On Thursday, a former top Russia expert for the White House, Fiona Hill, is testifying publicly in the impeachment inquiry about why she and other national security officials were concerned about what people in President Trump’s orbit were telling Ukrainians.

Who she is

Hill was the White House’s top expert on Russia. Her official title was senior director for Europe and Russia on the National Security Council, which is in the White House. She was Lt. Col. Alexander Vindman’s supervisor, and she was succeeded in her position by Tim Morrison. Both Morrison and Vindman testified Tuesday. She is also a former senior U.S. intelligence official and Russia scholar, and an author of a respected biography of Russian President Vladimir Putin. She is a British-born naturalized citizen.

Why she matters

Hill is important because she witnessed or heard about key early events, including a July 10 meeting between national security officials, Trump’s point person on Ukraine and Ukrainian officials at the White House. But she also is a proxy for one of the people Democrats most want to testify: former national security adviser John Bolton. She reported to him directly.

Why Bolton matters

Hill and other officials have testified that Bolton was quite upset about how Trump’s personal lawyer, Rudolph W. Giuliani, and one of Trump’s point people on Ukraine, European Union Ambassador Gordon Sondland, were handling Ukraine policy and usurping the national security and diplomat apparatus. Bolton would be one of the highest-level officials to testify, someone who regularly talked to Trump. He would confirm other witnesses’ accounts about what he heard and share some of his own conversations with Trump, report The Washington Post’s Carl Leonnig and Tom Hamburger.

But Bolton is not scheduled to testify yet. Even though he no longer works for the White House, Bolton has said he can’t talk because of a White House ban on participating with the inquiry. He instead joined a lawsuit with another former deputy to ask the courts to decide which branch should win out in a battle on whether he talks: the White House or Congress. That lawsuit may take too long to resolve for Democrats’ timeline.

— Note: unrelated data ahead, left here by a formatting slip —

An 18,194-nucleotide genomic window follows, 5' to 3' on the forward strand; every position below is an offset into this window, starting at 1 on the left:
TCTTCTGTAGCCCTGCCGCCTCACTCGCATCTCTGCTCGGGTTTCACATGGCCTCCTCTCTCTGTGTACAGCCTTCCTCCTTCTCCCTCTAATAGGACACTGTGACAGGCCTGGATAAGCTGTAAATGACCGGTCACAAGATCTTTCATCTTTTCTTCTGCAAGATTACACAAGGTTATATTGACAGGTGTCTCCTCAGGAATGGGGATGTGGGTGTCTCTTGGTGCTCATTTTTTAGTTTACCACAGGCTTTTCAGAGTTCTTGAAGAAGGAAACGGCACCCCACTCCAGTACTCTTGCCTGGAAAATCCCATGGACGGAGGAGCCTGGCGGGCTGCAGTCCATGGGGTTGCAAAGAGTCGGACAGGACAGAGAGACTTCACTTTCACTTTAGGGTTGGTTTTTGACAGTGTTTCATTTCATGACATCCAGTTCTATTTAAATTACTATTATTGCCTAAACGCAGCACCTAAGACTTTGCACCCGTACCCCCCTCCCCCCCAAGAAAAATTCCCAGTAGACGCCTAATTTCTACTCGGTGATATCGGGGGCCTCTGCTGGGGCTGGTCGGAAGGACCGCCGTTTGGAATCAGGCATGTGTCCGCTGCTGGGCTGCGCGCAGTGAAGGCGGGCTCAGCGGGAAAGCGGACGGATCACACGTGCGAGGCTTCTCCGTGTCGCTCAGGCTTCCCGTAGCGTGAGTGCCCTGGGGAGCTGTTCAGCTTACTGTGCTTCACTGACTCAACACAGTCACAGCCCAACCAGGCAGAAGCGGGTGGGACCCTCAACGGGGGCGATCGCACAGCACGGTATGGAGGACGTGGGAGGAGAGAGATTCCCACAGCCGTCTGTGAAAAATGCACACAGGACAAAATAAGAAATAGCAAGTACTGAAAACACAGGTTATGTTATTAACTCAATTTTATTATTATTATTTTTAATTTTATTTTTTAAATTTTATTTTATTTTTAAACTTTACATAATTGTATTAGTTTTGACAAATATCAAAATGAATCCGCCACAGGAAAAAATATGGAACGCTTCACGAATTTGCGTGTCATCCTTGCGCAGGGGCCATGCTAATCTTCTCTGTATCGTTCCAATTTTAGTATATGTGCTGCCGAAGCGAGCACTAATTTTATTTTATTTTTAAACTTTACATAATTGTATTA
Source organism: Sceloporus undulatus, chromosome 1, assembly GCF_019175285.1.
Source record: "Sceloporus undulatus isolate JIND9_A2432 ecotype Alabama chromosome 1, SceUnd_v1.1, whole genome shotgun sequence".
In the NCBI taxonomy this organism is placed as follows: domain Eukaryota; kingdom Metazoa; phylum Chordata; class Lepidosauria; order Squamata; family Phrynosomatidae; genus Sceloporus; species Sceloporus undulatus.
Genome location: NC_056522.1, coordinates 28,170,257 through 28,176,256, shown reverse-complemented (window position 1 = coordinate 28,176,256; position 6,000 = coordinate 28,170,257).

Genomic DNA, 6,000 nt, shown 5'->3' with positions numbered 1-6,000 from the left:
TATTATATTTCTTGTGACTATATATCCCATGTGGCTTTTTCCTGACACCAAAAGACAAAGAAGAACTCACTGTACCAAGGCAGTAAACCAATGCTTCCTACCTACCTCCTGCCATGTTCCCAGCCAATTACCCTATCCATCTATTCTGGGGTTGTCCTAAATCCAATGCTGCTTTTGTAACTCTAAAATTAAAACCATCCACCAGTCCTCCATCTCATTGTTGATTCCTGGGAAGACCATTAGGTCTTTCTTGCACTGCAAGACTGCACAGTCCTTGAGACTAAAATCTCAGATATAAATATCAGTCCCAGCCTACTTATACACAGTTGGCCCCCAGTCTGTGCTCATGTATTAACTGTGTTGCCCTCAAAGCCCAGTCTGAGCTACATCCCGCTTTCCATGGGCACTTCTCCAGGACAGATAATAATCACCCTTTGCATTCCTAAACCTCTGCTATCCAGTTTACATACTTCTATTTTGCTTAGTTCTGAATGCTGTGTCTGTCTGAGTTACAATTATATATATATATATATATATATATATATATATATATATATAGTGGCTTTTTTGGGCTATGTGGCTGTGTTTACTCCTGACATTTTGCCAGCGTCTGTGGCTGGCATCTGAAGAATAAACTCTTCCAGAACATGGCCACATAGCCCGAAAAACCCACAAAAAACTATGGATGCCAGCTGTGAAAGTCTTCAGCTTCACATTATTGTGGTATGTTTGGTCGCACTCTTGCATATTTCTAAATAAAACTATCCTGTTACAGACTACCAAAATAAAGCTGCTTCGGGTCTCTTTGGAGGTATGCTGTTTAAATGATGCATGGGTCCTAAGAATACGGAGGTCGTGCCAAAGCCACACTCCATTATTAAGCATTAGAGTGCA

What we learned from her private testimony

Hill describes in detail two July 10 meetings at the White House where diplomat Sondland brought up to the Ukrainians investigations wanted by Trump. It alarmed national security officials. She said Bolton abruptly ended the meeting in his office with his Ukrainian counterpart after Sondland blurted out a reference to “the investigations.”

Hill then followed Sondland to a second meeting in the West Wing basement where she says he went even further. She heard Sondland say Ukraine’s president would get a meeting at the White House if he agreed to the investigations Trump wanted — including one into a company, Burisma, that had hired former vice president Joe Biden’s son Hunter Biden as a board member.

She said: “And Ambassador Sondland, in front of the Ukrainians, as I came in, was talking about how he had an agreement with Chief of Staff [Mick] Mulvaney for a meeting with the Ukrainians if they were going to go forward with investigations. And my director for Ukraine was looking completely alarmed. And I came in again as this discussion was underway.”

She also said when she read the rough transcript of Trump’s call with Ukraine’s president that she was “shocked” and “saddened” to see the way he disparaged former Ukraine ambassador Marie Yovanovitch, and that it was “pretty blatant” Trump was asking Ukraine to launch political investigations to get a meeting with him.

Key quote from her private testimony

“ … This is a direct quote from Ambassador Bolton: You go and tell [NSC lawyer John] Eisenberg that I am not part of whatever drug deal Sondland and Mulvaney are cooking up on this.”

What she didn’t say in her private testimony

Whether Trump was involved in any of this, beyond what we know he told Ukraine’s president in the phone call. Hill left her White House job July 19, days before the Trump-Zelensky call.

What to watch for in her public testimony

Hill has the ability to connect a lot of dots: She was present when Sondland appeared to offer Ukrainians a quid pro quo. She heard Sondland say Trump put him in charge of Ukraine and Trump’s chief of staff told him to ask for the investigations. She didn’t like the way Trump handled the Ukraine phone call nor Yovanovitch, and she has insight into what one of Trump’s top aides at the time, Bolton, thought about it all.

Greg Miller contributed to this report.